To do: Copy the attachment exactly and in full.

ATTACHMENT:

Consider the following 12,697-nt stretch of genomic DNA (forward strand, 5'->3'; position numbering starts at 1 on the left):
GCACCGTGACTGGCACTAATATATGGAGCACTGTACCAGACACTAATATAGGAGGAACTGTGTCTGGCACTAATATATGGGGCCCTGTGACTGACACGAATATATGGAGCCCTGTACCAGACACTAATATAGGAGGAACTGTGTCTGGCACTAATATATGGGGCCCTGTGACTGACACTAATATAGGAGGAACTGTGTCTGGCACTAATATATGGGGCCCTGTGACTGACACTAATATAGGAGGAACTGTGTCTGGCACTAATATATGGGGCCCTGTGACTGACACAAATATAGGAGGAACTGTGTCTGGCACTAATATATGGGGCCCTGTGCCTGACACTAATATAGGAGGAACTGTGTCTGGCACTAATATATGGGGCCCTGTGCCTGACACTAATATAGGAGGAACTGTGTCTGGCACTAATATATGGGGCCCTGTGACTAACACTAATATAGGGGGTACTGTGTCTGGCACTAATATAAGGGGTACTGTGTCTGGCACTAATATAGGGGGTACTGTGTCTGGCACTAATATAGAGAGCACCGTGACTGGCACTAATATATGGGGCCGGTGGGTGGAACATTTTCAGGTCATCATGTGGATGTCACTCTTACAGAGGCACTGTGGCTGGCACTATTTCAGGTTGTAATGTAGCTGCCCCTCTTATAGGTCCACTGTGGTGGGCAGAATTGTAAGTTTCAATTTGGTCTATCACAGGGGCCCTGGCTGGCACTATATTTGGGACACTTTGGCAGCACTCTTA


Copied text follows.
Consider the following 12,697-nt stretch of genomic DNA (forward strand, 5'->3'; position numbering starts at 1 on the left):
GCACCGTGACTGGCACTAATATATGGAGCACTGTACCAGACACTAATATAGGAGGAACTGTGTCTGGCACTAATATATGGGGCCCTGTGACTGACACGAATATATGGAGCCCTGTACCAGACACTAATATAGGAGGAACTGTGTCTGGCACTAATATATGGGGCCCTGTGACTGACACTAATATAGGAGGAACTGTGTCTGGCACTAATATATGGGGCCCTGTGACTGACACTAATATAGGAGGAACTGTGTCTGGCACTAATATATGGGGCCCTGTGACTGACACAAATATAGGAGGAACTGTGTCTGGCACTAATATATGGGGCCCTGTGCCTGACACTAATATAGGAGGAACTGTGTCTGGCACTAATATATGGGGCCCTGTGCCTGACACTAATATAGGAGGAACTGTGTCTGGCACTAATATATGGGGCCCTGTGACTAACACTAATATAGGGGGTACTGTGTCTGGCACTAATATAAGGGGTACTGTGTCTGGCACTAATATAGGGGGTACTGTGTCTGGCACTAATATAGAGAGCACCGTGACTGGCACTAATATATGGGGCCGGTGGGTGGAACATTTTCAGGTCATCATGTGGATGTCACTCTTACAGAGGCACTGTGGCTGGCACTATTTCAGGTTGTAATGTAGCTGCCCCTCTTATAGGTCCACTGTGGTGGGCAGAATTGTAAGTTTCAATTTGGTCTATCACAGGGGCCCTGGCTGGCACTATATTTGGGACACTTTGGCAGCACTCTTA